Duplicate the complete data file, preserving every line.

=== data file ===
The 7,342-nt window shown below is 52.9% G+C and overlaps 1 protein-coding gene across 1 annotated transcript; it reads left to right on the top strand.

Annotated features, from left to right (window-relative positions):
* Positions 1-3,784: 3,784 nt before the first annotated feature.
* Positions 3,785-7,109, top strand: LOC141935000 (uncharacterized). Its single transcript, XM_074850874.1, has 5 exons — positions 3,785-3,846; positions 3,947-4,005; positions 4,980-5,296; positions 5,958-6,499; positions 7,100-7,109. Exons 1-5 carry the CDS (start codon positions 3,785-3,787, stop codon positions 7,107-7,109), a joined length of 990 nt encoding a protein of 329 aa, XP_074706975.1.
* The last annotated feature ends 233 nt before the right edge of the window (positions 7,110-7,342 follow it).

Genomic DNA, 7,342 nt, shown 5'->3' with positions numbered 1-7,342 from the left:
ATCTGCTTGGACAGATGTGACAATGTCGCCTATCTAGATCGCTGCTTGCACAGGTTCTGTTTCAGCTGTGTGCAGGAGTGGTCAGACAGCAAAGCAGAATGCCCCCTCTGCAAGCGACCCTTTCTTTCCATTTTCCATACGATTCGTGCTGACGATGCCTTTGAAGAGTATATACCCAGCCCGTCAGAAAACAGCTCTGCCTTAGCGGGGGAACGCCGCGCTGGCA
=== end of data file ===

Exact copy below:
The 7,342-nt window shown below is 52.9% G+C and overlaps 1 protein-coding gene across 1 annotated transcript; it reads left to right on the top strand.

Annotated features, from left to right (window-relative positions):
* Positions 1-3,784: 3,784 nt before the first annotated feature.
* Positions 3,785-7,109, top strand: LOC141935000 (uncharacterized). Its single transcript, XM_074850874.1, has 5 exons — positions 3,785-3,846; positions 3,947-4,005; positions 4,980-5,296; positions 5,958-6,499; positions 7,100-7,109. Exons 1-5 carry the CDS (start codon positions 3,785-3,787, stop codon positions 7,107-7,109), a joined length of 990 nt encoding a protein of 329 aa, XP_074706975.1.
* The last annotated feature ends 233 nt before the right edge of the window (positions 7,110-7,342 follow it).

Genomic DNA, 7,342 nt, shown 5'->3' with positions numbered 1-7,342 from the left:
ATCTGCTTGGACAGATGTGACAATGTCGCCTATCTAGATCGCTGCTTGCACAGGTTCTGTTTCAGCTGTGTGCAGGAGTGGTCAGACAGCAAAGCAGAATGCCCCCTCTGCAAGCGACCCTTTCTTTCCATTTTCCATACGATTCGTGCTGACGATGCCTTTGAAGAGTATATACCCAGCCCGTCAGAAAACAGCTCTGCCTTAGCGGGGGAACGCCGCGCTGGCA